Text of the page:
The “Lost World within the Lost World”. A bizarre landscape 65-km south of Diego Suarez (Antsiranana), featuring a fortress-like limestone plateau decorated with fields of sharp pinnacles. Underneath are awesome caves, passages and subterranean rivers. Wildlife abounds in forested canyons. Ideally Ankarana Reserve is visited in combination with Montagne d’Ambre Reserve and Nosy Be.
The park consists of two protected areas, the special Reserve of Indri d’Analamazaotra and the National Park of Mantadia. Analamazaotra, better known as Perinet, is world famous for its population of Indri Lemurs, which are the largest living lemur. Anyone within a mile of the park is sure to hear the haunting call of the Indri in the morning, from daybreak to around noon, and then again in the late afternoon.
There is a magnificent diversity of both wildlife and plant life in the Fort Dauphin region of southeastern Madagascar. For sub-desert lemurs you can’t beat Berenty. In this small protected habitat live large populations of Ring-tailed Lemur, Red-fronted Brown Lemur and Verreaux’s Sifaka, as well as White-footed Sportive Lemur, Reddish-grey and Grey Mouse Lemurs.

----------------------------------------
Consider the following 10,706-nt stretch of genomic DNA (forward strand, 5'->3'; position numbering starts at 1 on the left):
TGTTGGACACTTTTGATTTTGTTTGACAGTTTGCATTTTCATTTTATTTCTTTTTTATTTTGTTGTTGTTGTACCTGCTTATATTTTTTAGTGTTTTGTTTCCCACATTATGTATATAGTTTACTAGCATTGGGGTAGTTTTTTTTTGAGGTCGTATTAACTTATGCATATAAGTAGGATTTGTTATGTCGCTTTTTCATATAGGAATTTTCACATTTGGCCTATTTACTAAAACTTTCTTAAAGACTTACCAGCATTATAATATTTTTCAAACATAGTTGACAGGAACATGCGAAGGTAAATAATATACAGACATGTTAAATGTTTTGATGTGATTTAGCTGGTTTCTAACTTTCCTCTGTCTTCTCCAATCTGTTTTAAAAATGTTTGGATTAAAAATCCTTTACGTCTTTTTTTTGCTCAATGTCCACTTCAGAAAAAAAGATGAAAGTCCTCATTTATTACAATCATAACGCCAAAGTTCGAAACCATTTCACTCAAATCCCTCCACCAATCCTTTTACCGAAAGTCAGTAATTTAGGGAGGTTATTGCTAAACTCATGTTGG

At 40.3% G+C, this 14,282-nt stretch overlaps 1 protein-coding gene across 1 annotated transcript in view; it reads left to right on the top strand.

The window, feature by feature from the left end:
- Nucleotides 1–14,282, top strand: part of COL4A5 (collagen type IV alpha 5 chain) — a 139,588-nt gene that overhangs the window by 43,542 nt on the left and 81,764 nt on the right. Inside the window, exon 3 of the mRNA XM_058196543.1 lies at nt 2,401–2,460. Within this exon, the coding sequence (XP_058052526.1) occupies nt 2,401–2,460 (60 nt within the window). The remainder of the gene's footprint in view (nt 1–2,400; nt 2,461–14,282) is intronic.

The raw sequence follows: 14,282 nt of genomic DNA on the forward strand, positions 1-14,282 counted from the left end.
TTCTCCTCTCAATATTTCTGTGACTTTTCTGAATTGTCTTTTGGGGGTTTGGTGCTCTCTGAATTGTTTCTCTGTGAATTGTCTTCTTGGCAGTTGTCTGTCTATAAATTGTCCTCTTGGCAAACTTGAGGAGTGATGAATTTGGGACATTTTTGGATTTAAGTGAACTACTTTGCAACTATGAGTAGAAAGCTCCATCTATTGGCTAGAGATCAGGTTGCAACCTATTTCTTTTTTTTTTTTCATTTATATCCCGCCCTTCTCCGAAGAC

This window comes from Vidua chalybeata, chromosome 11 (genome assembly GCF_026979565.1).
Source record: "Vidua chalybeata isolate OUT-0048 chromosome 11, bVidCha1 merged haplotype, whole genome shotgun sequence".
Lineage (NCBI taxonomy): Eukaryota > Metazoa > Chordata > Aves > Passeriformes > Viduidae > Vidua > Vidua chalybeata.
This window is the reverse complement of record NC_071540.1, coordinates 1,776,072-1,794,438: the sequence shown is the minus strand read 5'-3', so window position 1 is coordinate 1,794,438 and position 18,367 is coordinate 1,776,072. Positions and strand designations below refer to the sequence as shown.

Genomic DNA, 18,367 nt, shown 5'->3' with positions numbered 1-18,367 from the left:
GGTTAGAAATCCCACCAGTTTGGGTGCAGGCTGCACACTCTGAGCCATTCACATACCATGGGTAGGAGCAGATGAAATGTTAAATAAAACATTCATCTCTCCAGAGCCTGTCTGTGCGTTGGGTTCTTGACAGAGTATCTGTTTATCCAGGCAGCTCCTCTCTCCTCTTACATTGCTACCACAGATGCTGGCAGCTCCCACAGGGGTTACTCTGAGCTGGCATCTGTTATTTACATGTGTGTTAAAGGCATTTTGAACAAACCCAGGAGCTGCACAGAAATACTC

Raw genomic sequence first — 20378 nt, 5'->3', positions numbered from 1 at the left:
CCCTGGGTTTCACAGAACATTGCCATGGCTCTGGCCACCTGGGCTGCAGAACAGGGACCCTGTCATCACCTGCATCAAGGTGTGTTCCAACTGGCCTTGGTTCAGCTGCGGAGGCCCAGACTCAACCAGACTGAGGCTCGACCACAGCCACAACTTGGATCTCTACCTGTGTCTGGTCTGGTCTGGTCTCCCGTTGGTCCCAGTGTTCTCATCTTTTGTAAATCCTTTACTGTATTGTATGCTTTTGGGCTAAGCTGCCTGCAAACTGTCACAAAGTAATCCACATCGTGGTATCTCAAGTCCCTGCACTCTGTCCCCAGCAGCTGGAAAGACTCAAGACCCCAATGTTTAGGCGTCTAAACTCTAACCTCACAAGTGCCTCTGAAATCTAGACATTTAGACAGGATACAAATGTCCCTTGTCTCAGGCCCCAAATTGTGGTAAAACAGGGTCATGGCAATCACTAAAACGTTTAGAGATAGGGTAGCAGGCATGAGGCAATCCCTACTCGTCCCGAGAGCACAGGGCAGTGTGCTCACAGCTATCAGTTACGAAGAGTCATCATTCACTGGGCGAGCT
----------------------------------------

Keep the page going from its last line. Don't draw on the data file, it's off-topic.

The southwest desert corner of Madagascar. There’s plenty to see in this remote, low-key area – coral reefs, spiny bush and rare birds are the main attractions. Seaside hotels at Ifaty Beach and St Augustin Bay offer scuba diving and snorkelling, as well as trips to Nosy Ve marine reserve islet, off remote Anakao.
One of Madagascar’s top wildlife hotspots with easy trails, accessible all year around, into tropical dry deciduous forest, over gentle terrain. There are abundant lemurs, especially Coquerel’s Sifaka, Mongoose Lemur, Brown Lemur and at night, Western Woolly Lemur, Fat-tailed Dwarf Lemur and two species of Mouse Lemur. As it is the best place in western Madagascar for birding, Ampijoroa is included in all birding itineraries.
Maroantsetra is the gateway to the eco-tourist destination Masoala. Nosy Mangabe is a rainforest-clad lemur reserve island, where large populations of Black & White Ruffed Lemur, White-fronted Lemur and the bizarre Aye Aye find sanctuary. The campsite on Nosy Mangabe has been upgraded, and staying there for at least a night is recommended.